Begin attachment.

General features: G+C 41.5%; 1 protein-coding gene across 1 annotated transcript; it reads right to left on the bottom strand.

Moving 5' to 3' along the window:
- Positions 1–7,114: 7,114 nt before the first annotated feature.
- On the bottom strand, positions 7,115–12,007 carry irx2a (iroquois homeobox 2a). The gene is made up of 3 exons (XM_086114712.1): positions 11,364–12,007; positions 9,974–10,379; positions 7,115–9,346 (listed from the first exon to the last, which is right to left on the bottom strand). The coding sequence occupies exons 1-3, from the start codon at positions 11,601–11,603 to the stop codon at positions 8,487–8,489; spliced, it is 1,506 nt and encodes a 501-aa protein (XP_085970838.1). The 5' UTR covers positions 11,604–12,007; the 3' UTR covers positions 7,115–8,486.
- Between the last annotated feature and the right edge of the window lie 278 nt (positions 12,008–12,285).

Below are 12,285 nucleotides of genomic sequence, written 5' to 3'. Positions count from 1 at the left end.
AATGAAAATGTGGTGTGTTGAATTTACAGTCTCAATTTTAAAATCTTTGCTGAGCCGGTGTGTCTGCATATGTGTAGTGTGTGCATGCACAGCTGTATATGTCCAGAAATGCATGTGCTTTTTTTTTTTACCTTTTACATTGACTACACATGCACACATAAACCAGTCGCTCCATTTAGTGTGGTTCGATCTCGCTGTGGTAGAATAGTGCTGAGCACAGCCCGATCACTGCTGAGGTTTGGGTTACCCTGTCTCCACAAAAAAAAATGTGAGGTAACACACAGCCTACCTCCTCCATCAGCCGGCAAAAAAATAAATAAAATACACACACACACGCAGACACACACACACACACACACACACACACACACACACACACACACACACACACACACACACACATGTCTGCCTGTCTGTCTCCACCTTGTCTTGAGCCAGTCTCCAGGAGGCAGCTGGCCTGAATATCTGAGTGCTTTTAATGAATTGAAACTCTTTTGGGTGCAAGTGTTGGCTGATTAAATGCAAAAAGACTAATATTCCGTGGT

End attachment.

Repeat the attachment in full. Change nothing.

General features: G+C 41.5%; 1 protein-coding gene across 1 annotated transcript; it reads right to left on the bottom strand.

Moving 5' to 3' along the window:
- Positions 1–7,114: 7,114 nt before the first annotated feature.
- On the bottom strand, positions 7,115–12,007 carry irx2a (iroquois homeobox 2a). The gene is made up of 3 exons (XM_086114712.1): positions 11,364–12,007; positions 9,974–10,379; positions 7,115–9,346 (listed from the first exon to the last, which is right to left on the bottom strand). The coding sequence occupies exons 1-3, from the start codon at positions 11,601–11,603 to the stop codon at positions 8,487–8,489; spliced, it is 1,506 nt and encodes a 501-aa protein (XP_085970838.1). The 5' UTR covers positions 11,604–12,007; the 3' UTR covers positions 7,115–8,486.
- Between the last annotated feature and the right edge of the window lie 278 nt (positions 12,008–12,285).

Below are 12,285 nucleotides of genomic sequence, written 5' to 3'. Positions count from 1 at the left end.
AATGAAAATGTGGTGTGTTGAATTTACAGTCTCAATTTTAAAATCTTTGCTGAGCCGGTGTGTCTGCATATGTGTAGTGTGTGCATGCACAGCTGTATATGTCCAGAAATGCATGTGCTTTTTTTTTTTACCTTTTACATTGACTACACATGCACACATAAACCAGTCGCTCCATTTAGTGTGGTTCGATCTCGCTGTGGTAGAATAGTGCTGAGCACAGCCCGATCACTGCTGAGGTTTGGGTTACCCTGTCTCCACAAAAAAAAATGTGAGGTAACACACAGCCTACCTCCTCCATCAGCCGGCAAAAAAATAAATAAAATACACACACACACGCAGACACACACACACACACACACACACACACACACACACACACACACACACACACACACACACACATGTCTGCCTGTCTGTCTCCACCTTGTCTTGAGCCAGTCTCCAGGAGGCAGCTGGCCTGAATATCTGAGTGCTTTTAATGAATTGAAACTCTTTTGGGTGCAAGTGTTGGCTGATTAAATGCAAAAAGACTAATATTCCGTGGT